under a bare lightbulb or a crystal chandelier,
but line number three must get more play.

How can a poet hope to go wildly astray
or sing out like a romantic gondolier
when the first line just won’t go away,
and the third one always has the final say?

Madame L also found this "paradelle," "Paradelle for Susan," by Billy Collins, online:

I remember the quick, nervous bird of your love.
I remember the quick, nervous bird of your love.
Always perched on the thinnest, highest branch.
Always perched on the thinnest, highest branch.
Thinnest love, remember the quick branch.
Always nervous, I perched on your highest bird the.

It is time for me to cross the mountain.
It is time for me to cross the mountain.
And find another shore to darken with my pain.
And find another shore to darken with my pain.
Another pain for me to darken the mountain.
And find the time, cross my shore, to with it is to.

The weather warm, the handwriting familiar.
The weather warm, the handwriting familiar.
Your letter flies from my hand into the waters below.
Your letter flies from my hand into the waters below.
The familiar waters below my warm hand.
Into handwriting your weather flies you letter the from the.

I always cross the highest letter, the thinnest bird.
Below the waters of my warm familiar pain,
Another hand to remember your handwriting.
The weather perched for me on the shore.
Quick, your nervous branch flew from love.
Darken the mountain, time and find was my into it was with to to.
You can also go online to find another invented form, inspired by Billy Collins' paradelle, the upside down paradelle: "Extractions," invented by poet Grace Curtis.

Sunday, April 13, 2014

The Book Review: Sunday, April 13, 2014: National Poetry Month

The public library in Madame L's town has a bookcase near the checkout desk with books recommended by the librarians. This month, the books of those shelves have mostly been poetry books, which (of course) has delighted Madame L.

Do you, Dear Readers, enjoy poetry? Madame L used to hate poetry, undoubtedly because of the many boring and formal poems she had to read and write essays about in high school and college English classes.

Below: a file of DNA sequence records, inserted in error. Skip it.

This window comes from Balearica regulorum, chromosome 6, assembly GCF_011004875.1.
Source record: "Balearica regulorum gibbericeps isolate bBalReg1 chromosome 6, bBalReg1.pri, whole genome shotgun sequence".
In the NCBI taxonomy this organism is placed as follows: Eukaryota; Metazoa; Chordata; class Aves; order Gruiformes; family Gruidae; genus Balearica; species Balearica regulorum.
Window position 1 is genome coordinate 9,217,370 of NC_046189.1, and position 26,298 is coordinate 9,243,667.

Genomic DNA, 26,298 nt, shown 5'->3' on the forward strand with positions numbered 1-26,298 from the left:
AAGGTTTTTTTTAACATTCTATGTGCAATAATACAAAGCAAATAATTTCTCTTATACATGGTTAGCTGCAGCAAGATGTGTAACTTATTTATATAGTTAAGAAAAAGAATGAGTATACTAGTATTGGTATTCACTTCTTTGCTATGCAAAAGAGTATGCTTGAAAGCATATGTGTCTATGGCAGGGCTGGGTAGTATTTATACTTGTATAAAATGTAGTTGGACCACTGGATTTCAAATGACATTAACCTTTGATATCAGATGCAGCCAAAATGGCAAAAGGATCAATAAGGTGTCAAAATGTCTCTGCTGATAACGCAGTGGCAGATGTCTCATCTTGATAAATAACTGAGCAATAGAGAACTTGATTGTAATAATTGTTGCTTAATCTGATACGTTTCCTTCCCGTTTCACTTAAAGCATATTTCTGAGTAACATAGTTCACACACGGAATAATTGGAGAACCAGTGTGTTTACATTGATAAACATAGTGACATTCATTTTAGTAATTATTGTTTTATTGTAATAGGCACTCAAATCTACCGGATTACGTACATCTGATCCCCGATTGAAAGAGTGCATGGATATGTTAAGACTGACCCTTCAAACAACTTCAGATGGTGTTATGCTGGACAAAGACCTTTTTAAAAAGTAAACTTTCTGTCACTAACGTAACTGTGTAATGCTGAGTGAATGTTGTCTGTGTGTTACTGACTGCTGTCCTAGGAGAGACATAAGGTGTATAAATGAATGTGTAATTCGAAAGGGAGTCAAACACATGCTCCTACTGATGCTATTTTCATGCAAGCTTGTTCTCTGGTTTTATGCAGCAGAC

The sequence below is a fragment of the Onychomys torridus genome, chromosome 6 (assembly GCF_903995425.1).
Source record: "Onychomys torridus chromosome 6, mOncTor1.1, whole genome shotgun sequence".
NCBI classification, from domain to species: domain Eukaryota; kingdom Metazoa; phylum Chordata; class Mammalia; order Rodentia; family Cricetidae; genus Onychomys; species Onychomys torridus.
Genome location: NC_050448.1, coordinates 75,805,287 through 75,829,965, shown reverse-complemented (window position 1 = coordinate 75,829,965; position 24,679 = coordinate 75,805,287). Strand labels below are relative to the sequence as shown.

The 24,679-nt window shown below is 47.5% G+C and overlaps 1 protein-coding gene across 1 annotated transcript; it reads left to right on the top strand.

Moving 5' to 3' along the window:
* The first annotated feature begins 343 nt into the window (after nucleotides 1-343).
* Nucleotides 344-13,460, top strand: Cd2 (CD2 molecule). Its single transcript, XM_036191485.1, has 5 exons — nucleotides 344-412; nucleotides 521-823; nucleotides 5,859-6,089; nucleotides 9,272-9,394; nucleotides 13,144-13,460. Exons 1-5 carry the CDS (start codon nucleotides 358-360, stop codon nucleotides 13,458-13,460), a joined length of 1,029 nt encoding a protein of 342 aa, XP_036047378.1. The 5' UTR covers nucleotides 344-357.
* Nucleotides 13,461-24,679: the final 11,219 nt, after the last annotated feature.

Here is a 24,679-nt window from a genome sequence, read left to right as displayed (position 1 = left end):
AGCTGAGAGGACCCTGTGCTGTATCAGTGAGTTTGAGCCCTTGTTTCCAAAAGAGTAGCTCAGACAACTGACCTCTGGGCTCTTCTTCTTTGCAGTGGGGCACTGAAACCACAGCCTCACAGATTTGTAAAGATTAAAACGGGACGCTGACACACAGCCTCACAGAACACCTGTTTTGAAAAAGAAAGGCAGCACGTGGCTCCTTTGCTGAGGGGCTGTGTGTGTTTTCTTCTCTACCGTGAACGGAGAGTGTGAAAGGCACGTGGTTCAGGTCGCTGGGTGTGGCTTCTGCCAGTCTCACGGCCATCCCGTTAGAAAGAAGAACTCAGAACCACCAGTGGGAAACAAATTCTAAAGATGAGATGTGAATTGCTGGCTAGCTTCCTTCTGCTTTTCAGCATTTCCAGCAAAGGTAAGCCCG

Lately, though, she has enjoyed checking out random books of poems from her public library. And this month, the library has made it even easier for her by putting all those books there.

There are still some poetry collections that Madame L does not stoop or even pretend to enjoy, however, including the poems of Robert Service, AKA "The Bard of the Yukon." So Madame L passed on all those books in that bookcase. Sorry, all those people who can quote entire poems such as "The Cremation of Sam McGee" and "The Shooting of Dan McGraw."

Madame L did pick up a collection by Garrison Keillor, called "77 Love Sonnets." Madame L didn't think Garrison Keillor had 77 sonnets, or poems of any kind, in him; but he did, at some time, anyway; and someone has published them all together in this book. Madame L is glad she picked up this book because it helped her realize that some of the sonnets she had disliked so much in years past were not that bad, after all.

Madame L also picked up "A Companion for Owls, Being the Commonplace Book of D. Boone, Long Hunter, Back Woodsman, &tc.," by Maurice Manning. She scanned  through it quickly but not so quickly that she was not able to ascertain that which she had indeed suspected: Daniel Boone did not actually write any of these poems. And the guy who did write them did not impress Madame L favorably, either.